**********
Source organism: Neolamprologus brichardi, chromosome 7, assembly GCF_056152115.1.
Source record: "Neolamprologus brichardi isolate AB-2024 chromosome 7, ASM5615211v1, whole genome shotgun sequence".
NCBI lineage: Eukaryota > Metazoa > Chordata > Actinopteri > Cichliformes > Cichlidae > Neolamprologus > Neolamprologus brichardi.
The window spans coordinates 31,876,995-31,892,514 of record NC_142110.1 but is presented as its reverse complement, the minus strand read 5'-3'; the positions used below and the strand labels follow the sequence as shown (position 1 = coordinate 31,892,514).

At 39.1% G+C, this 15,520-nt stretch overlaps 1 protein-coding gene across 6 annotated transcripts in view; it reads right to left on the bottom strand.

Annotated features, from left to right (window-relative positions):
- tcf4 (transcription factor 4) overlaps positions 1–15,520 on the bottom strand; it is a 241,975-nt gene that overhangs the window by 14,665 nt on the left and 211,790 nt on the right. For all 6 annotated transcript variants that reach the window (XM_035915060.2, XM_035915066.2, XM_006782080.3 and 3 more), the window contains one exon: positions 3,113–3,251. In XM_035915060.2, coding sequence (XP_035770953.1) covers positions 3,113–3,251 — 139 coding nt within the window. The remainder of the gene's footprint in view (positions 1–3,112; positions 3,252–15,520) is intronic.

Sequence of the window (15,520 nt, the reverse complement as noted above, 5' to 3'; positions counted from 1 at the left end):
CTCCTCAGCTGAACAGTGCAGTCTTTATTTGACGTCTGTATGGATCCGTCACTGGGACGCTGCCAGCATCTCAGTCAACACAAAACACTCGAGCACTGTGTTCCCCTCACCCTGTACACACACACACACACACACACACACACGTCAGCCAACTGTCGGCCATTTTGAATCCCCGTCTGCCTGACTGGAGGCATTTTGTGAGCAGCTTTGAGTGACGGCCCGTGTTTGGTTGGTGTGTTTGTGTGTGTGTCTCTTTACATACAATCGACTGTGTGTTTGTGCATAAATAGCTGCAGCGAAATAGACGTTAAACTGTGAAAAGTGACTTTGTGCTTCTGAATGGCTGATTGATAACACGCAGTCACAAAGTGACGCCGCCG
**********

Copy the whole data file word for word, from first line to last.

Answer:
Source organism: Neolamprologus brichardi, chromosome 7, assembly GCF_056152115.1.
Source record: "Neolamprologus brichardi isolate AB-2024 chromosome 7, ASM5615211v1, whole genome shotgun sequence".
NCBI lineage: Eukaryota > Metazoa > Chordata > Actinopteri > Cichliformes > Cichlidae > Neolamprologus > Neolamprologus brichardi.
The window spans coordinates 31,876,995-31,892,514 of record NC_142110.1 but is presented as its reverse complement, the minus strand read 5'-3'; the positions used below and the strand labels follow the sequence as shown (position 1 = coordinate 31,892,514).

At 39.1% G+C, this 15,520-nt stretch overlaps 1 protein-coding gene across 6 annotated transcripts in view; it reads right to left on the bottom strand.

Annotated features, from left to right (window-relative positions):
- tcf4 (transcription factor 4) overlaps positions 1–15,520 on the bottom strand; it is a 241,975-nt gene that overhangs the window by 14,665 nt on the left and 211,790 nt on the right. For all 6 annotated transcript variants that reach the window (XM_035915060.2, XM_035915066.2, XM_006782080.3 and 3 more), the window contains one exon: positions 3,113–3,251. In XM_035915060.2, coding sequence (XP_035770953.1) covers positions 3,113–3,251 — 139 coding nt within the window. The remainder of the gene's footprint in view (positions 1–3,112; positions 3,252–15,520) is intronic.

Sequence of the window (15,520 nt, the reverse complement as noted above, 5' to 3'; positions counted from 1 at the left end):
CTCCTCAGCTGAACAGTGCAGTCTTTATTTGACGTCTGTATGGATCCGTCACTGGGACGCTGCCAGCATCTCAGTCAACACAAAACACTCGAGCACTGTGTTCCCCTCACCCTGTACACACACACACACACACACACACACACGTCAGCCAACTGTCGGCCATTTTGAATCCCCGTCTGCCTGACTGGAGGCATTTTGTGAGCAGCTTTGAGTGACGGCCCGTGTTTGGTTGGTGTGTTTGTGTGTGTGTCTCTTTACATACAATCGACTGTGTGTTTGTGCATAAATAGCTGCAGCGAAATAGACGTTAAACTGTGAAAAGTGACTTTGTGCTTCTGAATGGCTGATTGATAACACGCAGTCACAAAGTGACGCCGCCG